Monday, October 01, 2007

The Future of Music

The way we get music is changing. A big first step happened when Apple released iTunes Plus - DRM-free music. But that isn't good enough; lack of DRM infection is confounded with a quality increase, allowing them to charge more for music that you can actually listen to. The selection is also very limited. Even artists that offer some older albums on iTunes Plus (I'm thinking Smashing Pumpkins) have their latest album in the same old broken format.

Now has its own MP3 download service, with DRM-free music, a larger selection than iTunes Plus, and all for cheaper (on average; unlike iTunes, they have variable pricing). Another step in the right direction, but not available in Canada yet.

What I think is even cooler, though, is what some individual artists are doing. Trent Reznor (i.e., Nine Inch Nails) is clearly unhappy with the label he's currently stuck with. After doing some creative new stuff to promote his latest album, at concerts he told people that it was a rip off to buy it; people should just steal it. He then released the raw tracks to the songs on the album and allowed the world to remix it. The best remixes were released, in various qualities, with cover art and everything, totally for free (get 'The Limitless Potential' here).

Radiohead isn't constrained by a label any more. So with similar philosophies to Reznor's, they can put their money where their mouth is and try something new. Check out the web site for their newest album, In Rainbows. If you manage to find your way to the store, you'll see that (in addition to a cool physical collector's edition), you can download the whole album for whatever price you feel like paying for it. You could put in $0.00 if you really wanted to, and get it for free. But I'll be paying the usual $10.00 plus a $2 or $3 tip for being so awesome. This is the way to do things. No matter how much record labels "protect" music, it will be on the internet, for anyone who wants it to easily download for free, weeks before it's even released in stores. Might as well put it on the band's official site, and get some bonus money from the people who are willing to pay (of which I'm sure there are many).

This is the future of music. Record labels are no longer needed when anybody with a computer can create and release music to the world. Soon they'll be as obsolete as their name ("record"? what the hell is a record?). When online music is actually worth paying for, I think people will do so - and that money will go directly to the people who created it.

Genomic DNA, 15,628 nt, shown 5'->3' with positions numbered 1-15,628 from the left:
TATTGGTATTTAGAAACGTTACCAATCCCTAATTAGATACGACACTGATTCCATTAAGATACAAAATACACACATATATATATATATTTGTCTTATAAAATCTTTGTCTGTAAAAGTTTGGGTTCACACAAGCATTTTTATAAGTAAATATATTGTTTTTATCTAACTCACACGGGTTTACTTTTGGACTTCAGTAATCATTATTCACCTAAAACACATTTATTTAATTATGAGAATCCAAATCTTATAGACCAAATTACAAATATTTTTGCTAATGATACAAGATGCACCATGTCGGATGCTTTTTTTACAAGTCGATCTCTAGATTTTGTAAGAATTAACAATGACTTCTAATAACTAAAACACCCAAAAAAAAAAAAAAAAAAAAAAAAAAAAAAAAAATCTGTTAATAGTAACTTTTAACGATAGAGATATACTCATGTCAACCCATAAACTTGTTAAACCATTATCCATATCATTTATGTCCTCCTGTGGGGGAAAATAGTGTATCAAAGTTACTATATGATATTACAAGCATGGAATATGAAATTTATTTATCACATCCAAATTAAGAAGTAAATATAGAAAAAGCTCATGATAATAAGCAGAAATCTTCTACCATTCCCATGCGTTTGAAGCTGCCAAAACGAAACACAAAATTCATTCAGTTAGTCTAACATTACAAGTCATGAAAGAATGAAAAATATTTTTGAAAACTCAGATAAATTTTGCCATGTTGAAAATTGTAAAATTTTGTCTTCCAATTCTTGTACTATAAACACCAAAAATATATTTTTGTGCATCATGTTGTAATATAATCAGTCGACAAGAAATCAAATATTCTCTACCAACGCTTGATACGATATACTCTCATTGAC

It's gonna get harder and harder for me to stubbornly insist on sticking with physical CDs.

Update: It looks like the site for Radiohead's new album is sorta broken at the moment. You can still preorder it here though.


Harry J. Sachz said...

Well put. I'd definitely give them money for their album if it is worth paying for. Although, I'm with you on giving them a few dollars as a tip just for being kick ass...

I've heard great things about the Amazon service. Apparently, you don't have to download anything unless you want to purchase an entire album. Even then, the software used is just for organization of your albums. I can't wait to see the reaction from the industry when they realize their grip has faded away.

Dr. Zombie said...

I've got to admit, the whole "f" the man attitude is refreshing. The reality that the artists don't make their money on album sales (and almost solely on touring) is finally coming to roost. I bet record company execs are absolutely apoplectic about this.

How long do you think it'll be before they figure a way to sue old ladies and 14 year olds for THIS?

Let's hope more bands jump on the wagon, here. It's empowering to the artists, as well as the consumer.

Yeah, Trent! Yeah, Radiohead!

Phronk said...

Sachz: Yeah. Let's just hope they don't try going down in a blaze of glory, destroying the lives of music fans and artists on their way to nothingness. (Though the old ladies and 14 year olds are probably already victims of this)

Dr. Z: Yeah, the people who deserve money for art are still getting it. Not that labels didn't deserve it before - they had their purpose. It's just that their purpose has disappeared due to the freedom of technology.

Shora said...